To make amateur photography easier, in 1939 IRC introduced the Argus A2B (at $12.50) and the A2F (at $15.00). These were nearly identical to the Argus A and AF with only an integral extinction meter and exposure calculator added. With this “miraculous” device, the user didn’t need a light meter or any knowledge of photography to take a decent picture. Just look through the meter, add the film speed and lighting conditions to the calculator, and an assortment of f-stop/shutter speed combinations are suggested to produce a serviceable picture! The Argus A2F was discontinued in 1941, probably due to the effort involved in manufacturing the focusing mount. Production of the A2B, with minor changes, continued until 1950.

          To take advantage of the recently invented flashbulb, Verschoor decided to produce a model of the Argus that could use a flash, thus giving life to the Argus AA in 1940. The Argus A adapted poorly to the addition of a flash, however, as many of the components of the flash mechanism were carefully assembled by hand. The shutter had to be completely redesigned and the two-position focus gave way to “fixed focus.” The lens shrank in size to f/6.3, probably to make room for flash components. This weak adaptation did not last long, and the AA was dropped in 1942. By then, International Research Corporation had changed its name to Argus International Industries, Inc. in order to identify the company with its product.

          Then came December 7th, 1941. With the Japanese attack on Pearl Harbor, the United States began to mobilize for war. It is impossible to underestimate the effect that World War II had on American industrial capability, methods, and design. Massive government contracts were awarded to every American industry. Unheard-of sums of government cash were dumped into military-oriented research and development. New materials and techniques of manufacture that would never have been considered before suddenly became popular.

          As an American manufacturer of optical equipment, the Argus corporation benefited from this economic spurt in many ways. It began to produce a variety of optical equipment for military use, like the Argus Observation Scope, retained with others in the Argus line of products after the war. In addition, the US Army put in an order for 50,000 C3 cameras to sell in its Post Exchanges. The military showed its appreciation for the Argus corporation’s contribution to the war effort by awarding the company the Army-Navy E Award for production a total of five times.

          The US emerged from World War II a manufacturing powerhouse, one of only two superpowers, and the only country on earth with nuclear weapons. Because of these and other factors, the patriotic American consumer became a different person as well. Due to economic depression and wartime rationing, consumers had been restrained for the previous fifteen years. The post-war economic boom let them know that they didn’t have to settle for second best any more. The modern design movement, greatly influenced by new materials and mass production techniques conceived during the war, began to create inexpensive, stylish American products of decent quality, and the public went mad for them. In response to the wave of nationalism that was sweeping the country, Argus dropped the “International” in its name in 1945 and became simply Argus Industries, Inc.

          This did not bode well for the A2B, the only Argus A-type camera manufactured at the end of the war. Designed to be affordable for Depression-era America, the A2B didn’t offer a rangefinder or flash capability, and had only a two-position focus. The f/4.5 lens that seemed so fast before the war was now slower than lenses available on other cameras. In addition, the art deco styling that made the Argus so smart at its introduction now seemed dowdy and old fashioned. With a different shutter and fluoride-coated lenses, the A2B was retained in the Argus line as a low-end camera, suitable for college students and amateurs.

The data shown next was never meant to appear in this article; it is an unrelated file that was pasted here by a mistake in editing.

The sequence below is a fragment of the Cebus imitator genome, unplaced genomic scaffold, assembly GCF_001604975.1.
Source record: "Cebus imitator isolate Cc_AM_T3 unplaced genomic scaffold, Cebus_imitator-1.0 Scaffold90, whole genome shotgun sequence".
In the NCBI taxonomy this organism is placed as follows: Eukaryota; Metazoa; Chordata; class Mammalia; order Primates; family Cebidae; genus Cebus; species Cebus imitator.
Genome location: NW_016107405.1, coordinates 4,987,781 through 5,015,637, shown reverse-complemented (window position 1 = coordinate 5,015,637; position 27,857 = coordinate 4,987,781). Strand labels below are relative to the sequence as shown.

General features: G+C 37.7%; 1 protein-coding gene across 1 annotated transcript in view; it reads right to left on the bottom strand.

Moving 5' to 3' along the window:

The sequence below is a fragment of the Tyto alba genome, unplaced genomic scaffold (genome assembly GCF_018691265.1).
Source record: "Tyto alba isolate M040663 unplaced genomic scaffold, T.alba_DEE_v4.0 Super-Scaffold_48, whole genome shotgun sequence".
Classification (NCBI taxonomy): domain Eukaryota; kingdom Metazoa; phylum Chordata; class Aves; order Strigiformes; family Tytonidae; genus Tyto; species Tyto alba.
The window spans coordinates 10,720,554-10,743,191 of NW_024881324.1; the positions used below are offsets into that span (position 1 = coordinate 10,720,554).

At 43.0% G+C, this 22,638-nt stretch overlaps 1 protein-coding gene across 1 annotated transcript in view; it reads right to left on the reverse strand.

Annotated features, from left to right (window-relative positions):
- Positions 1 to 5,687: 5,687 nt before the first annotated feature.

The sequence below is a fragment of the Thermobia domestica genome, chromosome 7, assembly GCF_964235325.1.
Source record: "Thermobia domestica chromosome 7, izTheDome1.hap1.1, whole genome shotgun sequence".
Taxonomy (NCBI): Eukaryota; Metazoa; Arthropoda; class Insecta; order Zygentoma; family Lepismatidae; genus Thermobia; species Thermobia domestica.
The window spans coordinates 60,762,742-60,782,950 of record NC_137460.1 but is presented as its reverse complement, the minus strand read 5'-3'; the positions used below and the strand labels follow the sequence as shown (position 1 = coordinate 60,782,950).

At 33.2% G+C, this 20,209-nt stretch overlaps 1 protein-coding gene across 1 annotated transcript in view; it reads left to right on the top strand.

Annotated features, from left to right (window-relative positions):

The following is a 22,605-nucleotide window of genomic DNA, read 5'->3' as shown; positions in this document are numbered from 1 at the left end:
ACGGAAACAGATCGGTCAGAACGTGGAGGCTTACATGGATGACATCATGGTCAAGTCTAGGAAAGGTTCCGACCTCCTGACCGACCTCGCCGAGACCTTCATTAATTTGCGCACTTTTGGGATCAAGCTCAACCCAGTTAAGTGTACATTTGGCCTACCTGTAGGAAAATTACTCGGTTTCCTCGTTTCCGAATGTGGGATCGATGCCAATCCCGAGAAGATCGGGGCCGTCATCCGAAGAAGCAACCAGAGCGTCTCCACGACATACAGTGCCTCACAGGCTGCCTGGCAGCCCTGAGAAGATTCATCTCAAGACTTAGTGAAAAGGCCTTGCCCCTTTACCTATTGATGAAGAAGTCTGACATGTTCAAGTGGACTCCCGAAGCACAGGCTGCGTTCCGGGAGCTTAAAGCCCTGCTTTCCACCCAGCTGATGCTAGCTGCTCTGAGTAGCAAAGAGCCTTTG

No economic boom lasts forever, though, and the recession of 1948-49 hit all of America hard. Argus shareholders needed a scapegoat, and in 1949, after a brief power struggle, the shareholders brought in Robert E. Lewis to head the company. Lewis and his boys decided to phase out every old line of cameras, including the Argus A2B, and began to design new ones. The only camera saved from the slaughter was the popular C3. These were the ignoble circumstances under which the Argus A2B left the company, now again renamed Argus Cameras, Inc.

          This was not the end for the Argus A-type camera, however. Possibly to fill in the gap for a low-cost camera while other cameras were being developed, Argus introduced the FA, which was another flash version of the A. But the FA only lasted from 1950 to 1951. Its successor, the totally redesigned and restyled A4, arrived on dealers’ shelves in 1953 and became the new low-cost representative of the Argus line. The A4 was a completely new design and shared nothing but a name with its predecessors.

          One can see that the Argus A was very much a product of the times, and it was once those times changed that the age of the Argus A ended.

          All did not go well with Argus Cameras, Inc. after the demise of the A/A2 line. Higher quality and cheaper cameras from West Germany and Japan began to flood the market, and, as a result, the company started hemorrhaging money. Argus enjoyed only a modest success with the C4/C44, which was intended to become the new workhorse of the Argus line. Successive attempts to update the C3 were not well-received by the consumer, who preferred the original to the updated models. The company was passed around from owner to owner.

          Seventy years since the introduction of the Argus A (1936-2006), Argus Camera Company, LLC is still around today and you can visit them online at They produce an assortment of 35mm and digital cameras, webcams, and digital video cameras. Unfortunately, they no longer offer the Argus A.